“Hopefully, we can put this sad chapter of history in the past and focus on the future,” Lewis said.

    Panama remains a base for international drug trafficking and money laundering, however, and it also suffers from street crime and income inequality. In many parts of society, there is nostalgia for the Noriega years.

    Julio Rangel, a 63-year-old painter who sells his works in a park in the capital, said Noriega “doesn’t represent any sort of danger to the people here” and never deserved to become the target of a U.S. invasion.

    “What the North Americans wanted to do was destroy our defense forces,” he said.

    Omar Rodriguez, who was selling soft drinks nearby, said that in Noriega’s time, “there was more work, and there wasn’t criminality like today.”

    “I can’t speak ill of him,” Rodriguez said.

    Noriega faces immediate punishment for the murders of military commander Moises Giroldi, slain after leading a failed rebellion on Oct. 3, 1989, and Hugo Spadafora, a political opponent found decapitated on the border with Costa Rica in 1985.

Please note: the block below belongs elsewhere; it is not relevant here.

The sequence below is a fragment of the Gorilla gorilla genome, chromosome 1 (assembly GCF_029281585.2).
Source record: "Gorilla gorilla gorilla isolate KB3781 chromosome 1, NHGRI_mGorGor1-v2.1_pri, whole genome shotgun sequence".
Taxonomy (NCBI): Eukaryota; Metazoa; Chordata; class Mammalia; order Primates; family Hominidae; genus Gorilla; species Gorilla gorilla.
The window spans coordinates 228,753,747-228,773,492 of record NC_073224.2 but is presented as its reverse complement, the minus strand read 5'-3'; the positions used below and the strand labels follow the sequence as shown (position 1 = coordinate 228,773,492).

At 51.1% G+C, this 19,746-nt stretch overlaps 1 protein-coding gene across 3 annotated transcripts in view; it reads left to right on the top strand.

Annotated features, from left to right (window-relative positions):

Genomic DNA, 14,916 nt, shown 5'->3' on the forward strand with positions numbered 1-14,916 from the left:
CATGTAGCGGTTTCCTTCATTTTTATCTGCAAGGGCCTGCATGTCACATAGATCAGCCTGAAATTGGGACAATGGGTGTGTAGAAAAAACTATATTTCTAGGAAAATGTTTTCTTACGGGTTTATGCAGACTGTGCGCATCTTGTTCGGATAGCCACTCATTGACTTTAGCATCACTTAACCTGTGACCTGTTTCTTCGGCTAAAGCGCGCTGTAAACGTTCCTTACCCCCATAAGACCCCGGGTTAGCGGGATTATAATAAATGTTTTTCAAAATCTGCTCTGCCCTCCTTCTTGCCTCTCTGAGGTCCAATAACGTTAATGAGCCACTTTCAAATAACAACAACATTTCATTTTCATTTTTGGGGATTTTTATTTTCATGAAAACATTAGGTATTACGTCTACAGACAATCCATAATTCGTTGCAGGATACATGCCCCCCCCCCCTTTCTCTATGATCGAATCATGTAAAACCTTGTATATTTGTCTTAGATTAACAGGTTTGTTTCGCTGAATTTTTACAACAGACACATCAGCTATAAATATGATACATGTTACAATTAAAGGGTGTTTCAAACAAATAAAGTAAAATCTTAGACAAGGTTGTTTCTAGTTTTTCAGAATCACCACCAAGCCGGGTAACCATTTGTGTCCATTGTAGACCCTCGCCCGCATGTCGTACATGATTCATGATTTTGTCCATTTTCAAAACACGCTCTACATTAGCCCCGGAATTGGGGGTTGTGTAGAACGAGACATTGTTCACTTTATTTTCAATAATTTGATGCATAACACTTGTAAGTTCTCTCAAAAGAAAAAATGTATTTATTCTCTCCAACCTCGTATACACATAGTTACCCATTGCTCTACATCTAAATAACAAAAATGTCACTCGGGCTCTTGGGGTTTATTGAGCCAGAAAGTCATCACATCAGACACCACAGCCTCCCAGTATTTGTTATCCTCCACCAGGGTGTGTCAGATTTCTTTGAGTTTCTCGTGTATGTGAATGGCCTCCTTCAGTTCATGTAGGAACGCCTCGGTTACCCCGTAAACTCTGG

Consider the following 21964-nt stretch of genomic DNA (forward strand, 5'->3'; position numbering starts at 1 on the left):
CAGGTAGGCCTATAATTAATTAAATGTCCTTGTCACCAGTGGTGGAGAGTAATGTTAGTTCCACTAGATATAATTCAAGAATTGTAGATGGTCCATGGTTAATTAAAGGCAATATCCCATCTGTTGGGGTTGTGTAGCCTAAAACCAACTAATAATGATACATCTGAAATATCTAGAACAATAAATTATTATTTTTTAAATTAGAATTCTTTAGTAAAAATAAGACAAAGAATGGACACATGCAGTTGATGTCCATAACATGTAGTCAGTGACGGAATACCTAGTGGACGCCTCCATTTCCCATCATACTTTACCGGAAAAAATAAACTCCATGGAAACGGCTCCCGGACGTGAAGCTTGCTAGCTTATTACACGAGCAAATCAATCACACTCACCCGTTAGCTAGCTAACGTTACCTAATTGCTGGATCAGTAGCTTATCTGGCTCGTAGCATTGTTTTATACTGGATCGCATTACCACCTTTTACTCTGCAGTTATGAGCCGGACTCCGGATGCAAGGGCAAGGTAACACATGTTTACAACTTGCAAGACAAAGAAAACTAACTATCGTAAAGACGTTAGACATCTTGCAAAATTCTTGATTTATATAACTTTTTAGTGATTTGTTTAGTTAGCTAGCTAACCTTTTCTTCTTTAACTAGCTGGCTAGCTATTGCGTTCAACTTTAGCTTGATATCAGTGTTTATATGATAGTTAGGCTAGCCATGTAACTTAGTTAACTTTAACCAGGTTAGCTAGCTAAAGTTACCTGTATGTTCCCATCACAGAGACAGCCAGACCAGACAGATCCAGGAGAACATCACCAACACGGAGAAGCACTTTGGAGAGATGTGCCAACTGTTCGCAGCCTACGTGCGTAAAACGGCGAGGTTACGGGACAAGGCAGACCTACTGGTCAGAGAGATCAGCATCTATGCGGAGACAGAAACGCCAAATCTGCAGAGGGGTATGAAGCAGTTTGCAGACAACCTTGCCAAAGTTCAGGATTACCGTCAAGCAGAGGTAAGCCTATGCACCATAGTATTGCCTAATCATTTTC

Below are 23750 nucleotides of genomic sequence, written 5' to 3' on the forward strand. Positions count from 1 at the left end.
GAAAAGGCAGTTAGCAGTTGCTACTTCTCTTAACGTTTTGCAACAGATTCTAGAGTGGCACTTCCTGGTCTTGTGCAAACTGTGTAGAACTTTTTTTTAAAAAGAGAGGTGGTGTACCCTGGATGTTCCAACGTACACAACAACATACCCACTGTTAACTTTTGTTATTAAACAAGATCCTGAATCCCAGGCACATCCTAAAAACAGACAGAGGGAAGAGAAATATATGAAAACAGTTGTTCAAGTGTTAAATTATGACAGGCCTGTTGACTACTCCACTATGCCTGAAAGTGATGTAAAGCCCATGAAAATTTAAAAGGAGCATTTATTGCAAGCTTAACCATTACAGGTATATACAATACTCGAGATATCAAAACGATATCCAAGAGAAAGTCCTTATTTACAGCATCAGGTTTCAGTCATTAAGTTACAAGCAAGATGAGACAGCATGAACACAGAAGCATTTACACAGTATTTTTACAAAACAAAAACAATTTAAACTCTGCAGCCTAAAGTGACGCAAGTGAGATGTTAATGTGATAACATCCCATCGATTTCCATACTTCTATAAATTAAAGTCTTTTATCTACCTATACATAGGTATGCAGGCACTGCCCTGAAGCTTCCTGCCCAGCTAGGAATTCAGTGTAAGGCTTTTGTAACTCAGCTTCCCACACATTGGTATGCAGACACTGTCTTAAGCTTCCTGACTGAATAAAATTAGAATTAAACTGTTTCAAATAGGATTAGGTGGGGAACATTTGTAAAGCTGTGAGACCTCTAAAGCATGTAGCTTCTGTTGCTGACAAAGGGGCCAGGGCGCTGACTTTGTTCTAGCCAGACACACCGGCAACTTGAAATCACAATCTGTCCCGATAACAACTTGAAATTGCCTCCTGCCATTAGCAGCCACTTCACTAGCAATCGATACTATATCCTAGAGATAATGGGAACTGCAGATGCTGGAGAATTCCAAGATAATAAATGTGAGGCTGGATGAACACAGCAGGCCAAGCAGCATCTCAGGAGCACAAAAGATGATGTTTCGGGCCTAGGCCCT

He also could be tried in the deaths of other opponents during the same period.

    “He’s coming to serve his sentences, and that’s important for the families of the victims,” said former Panamanian Attorney General Rogelio Cruz. “His presence here is important because he’ll satisfy the demands of justice for his criminal convictions and the trials that he still has to face.”


    Juan Zamorano reported from Panama City. Oleg Cetinic in Paris, Harold Heckle in Madrid and Michael Weissenstein in Mexico City contributed to this report.

    © Copyright 2011 CSC Holdings, Inc.

  3. Seems there is plenty of money to bail out foreign central banks, but not a penny to help American citizens to heat their homes this Winter.

    Northeast states cut heating aid to poor

    Mary Power is 92 and worried about surviving another frigid New England winter because deep cuts in federal home heating assistance benefits mean she probably can’t afford enough heating oil to stay warm.

    She lives in a drafty trailer in Boston’s West Roxbury neighborhood and gets by on $11,148 a year in pension and Social Security benefits. Her heating aid help this year will drop from $1,035 to $685. With rising heating oil prices, it probably will cost her more than $3,000 for enough oil to keep warm unless she turns her thermostat down to 60 degrees, as she plans.